room. It was unlike anything I had ever smelt before, and turned me
so sick and faint that I had to cling to the door-post for support.

"Where does this dreadful smell come from?"

"The guidness knows, ma'am; John and I have searched the house from
the loft to the cellar, but we canna find out the cause of thae

"It must be in the room, Bell; and it is impossible to remain here,
or live in this house, until it is removed."

Glancing my eyes all round the place, I spied what seemed to me a
little cupboard, over the mantel-shelf, and I told John to see if
I was right. The lad mounted upon a chair, and pulled open a small
door, but almost fell to the ground with the dreadful stench which
seemed to rush from the closet.

"What is it, John?" I cried from the open door.

"A skunk! ma'am, a skunk! Shure, I thought the divil had scorched
his tail, and left the grizzled hair behind him. What a strong
perfume it has!" he continued, holding up the beautiful but odious
little creature by the tail.

"By dad! I know all about it now. I saw Ned Layton, only two days
ago, crossing the field with Uncle Joe, with his gun on his
shoulder, and this wee bit baste in his hand. They were both
laughing like sixty. 'Well, if this does not stink the Scotchman
out of the house,' said Joe, 'I'll be contint to be tarred and
feathered;' and thin they both laughed until they stopped to draw

I could hardly help laughing myself; but I begged Monaghan to convey
the horrid creature away, and putting some salt and sulphur into a
tin plate, and setting fire to it, I placed it on the floor in the
middle of the room, and closed all the doors for an hour, which
greatly assisted in purifying the house from the skunkification.
Bell then washed out the closet with strong ley, and in a short time
no vestige remained of the malicious trick that Uncle Joe had played
off upon us.

The next day, we took possession of our new mansion, and no one was
better pleased with the change than little Katie. She was now
fifteen months old, and could just begin to prattle, but she dared
not venture to step alone, although she would stand by a chair all
day, and even climb upon it. She crept from room to room, feeling
and admiring everything, and talking to it in her baby language.
So fond was the dear child of flowers, that her father used to hold
her up to the apple-trees, then rich in their full spring beauty,
that she might kiss the blossoms. She would pat them with her soft
white hands, murmuring like a bee among the branches. To keep her
quiet whilst I was busy, I had only to give her a bunch of wild
flowers. She would sit as still as a lamb, looking first at one
and then another, pressing them to her little breast in a sort of
ecstacy, as if she comprehended the worth of this most beautiful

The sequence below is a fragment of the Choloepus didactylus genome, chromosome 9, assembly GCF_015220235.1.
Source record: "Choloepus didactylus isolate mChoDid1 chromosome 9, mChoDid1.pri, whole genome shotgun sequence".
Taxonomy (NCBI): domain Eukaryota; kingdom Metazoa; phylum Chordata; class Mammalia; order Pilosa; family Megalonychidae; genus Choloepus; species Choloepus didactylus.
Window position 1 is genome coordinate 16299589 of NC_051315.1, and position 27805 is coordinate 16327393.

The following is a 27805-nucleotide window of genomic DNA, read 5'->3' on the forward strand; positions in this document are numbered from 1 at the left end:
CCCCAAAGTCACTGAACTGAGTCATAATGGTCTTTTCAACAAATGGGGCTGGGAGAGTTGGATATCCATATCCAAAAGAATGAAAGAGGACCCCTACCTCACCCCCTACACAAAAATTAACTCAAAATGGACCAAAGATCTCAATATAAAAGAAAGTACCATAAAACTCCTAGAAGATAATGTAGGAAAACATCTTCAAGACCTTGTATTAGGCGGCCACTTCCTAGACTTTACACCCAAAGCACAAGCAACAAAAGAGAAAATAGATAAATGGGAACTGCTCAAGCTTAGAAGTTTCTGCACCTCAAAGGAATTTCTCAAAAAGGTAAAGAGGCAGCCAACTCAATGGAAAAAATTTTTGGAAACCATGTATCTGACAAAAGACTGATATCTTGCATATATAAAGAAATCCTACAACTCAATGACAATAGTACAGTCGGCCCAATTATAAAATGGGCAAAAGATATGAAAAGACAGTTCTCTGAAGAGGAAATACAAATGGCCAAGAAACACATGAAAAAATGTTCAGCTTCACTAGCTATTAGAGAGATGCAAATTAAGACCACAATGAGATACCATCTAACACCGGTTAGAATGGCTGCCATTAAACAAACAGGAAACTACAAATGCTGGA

of God's gifts to man.

She was a sweet, lovely flower herself, and her charming infant
graces reconciled me, more than aught else, to a weary lot. Was she
not purely British? Did not her soft blue eyes, and sunny curls, and
bright rosy cheeks for ever remind me of her Saxon origin, and bring
before me dear forms and faces I could never hope to behold again?

The first night we slept in the new house, a demon of unrest had
taken possession of it in the shape of a countless swarm of mice.
They scampered over our pillows, and jumped upon our faces,
squeaking and cutting a thousand capers over the floor. I never
could realise the true value of Whittington's invaluable cat until
that night. At first we laughed until our sides ached, but in
reality it was no laughing matter. Moodie remembered that we had
left a mouse-trap in the old house; he went and brought it over,
baited it, and set it on the table near the bed. During the night
no less than fourteen of the provoking vermin were captured; and for
several succeeding nights the trap did equal execution. How Uncle
Joe's family could have allowed such a nuisance to exist astonished
me; to sleep with these creatures continually running over us was
impossible; and they were not the only evils in the shape of vermin
we had to contend with. The old logs which composed the walls of the
house were full of bugs and large black ants; and the place, owing
to the number of dogs that always had slept under the beds with the
children, was infested with fleas. It required the utmost care to
rid the place of these noisome and disgusting tenants.

Arriving in the country in the autumn, we had never experienced
any inconvenience from the mosquitoes, but after the first moist,
warm spring days, particularly after the showers, these tormenting
insects annoyed us greatly. The farm, lying in a valley cut up
with little streams in every direction, made us more liable to their
inflictions. The hands, arms, and face of the poor babe were covered
every morning with red inflamed bumps, which often threw out

The banks of the little streams abounded with wild strawberries,
which, although small, were of a delicious flavour. Thither Bell
and I, and the baby, daily repaired to gather the bright red berries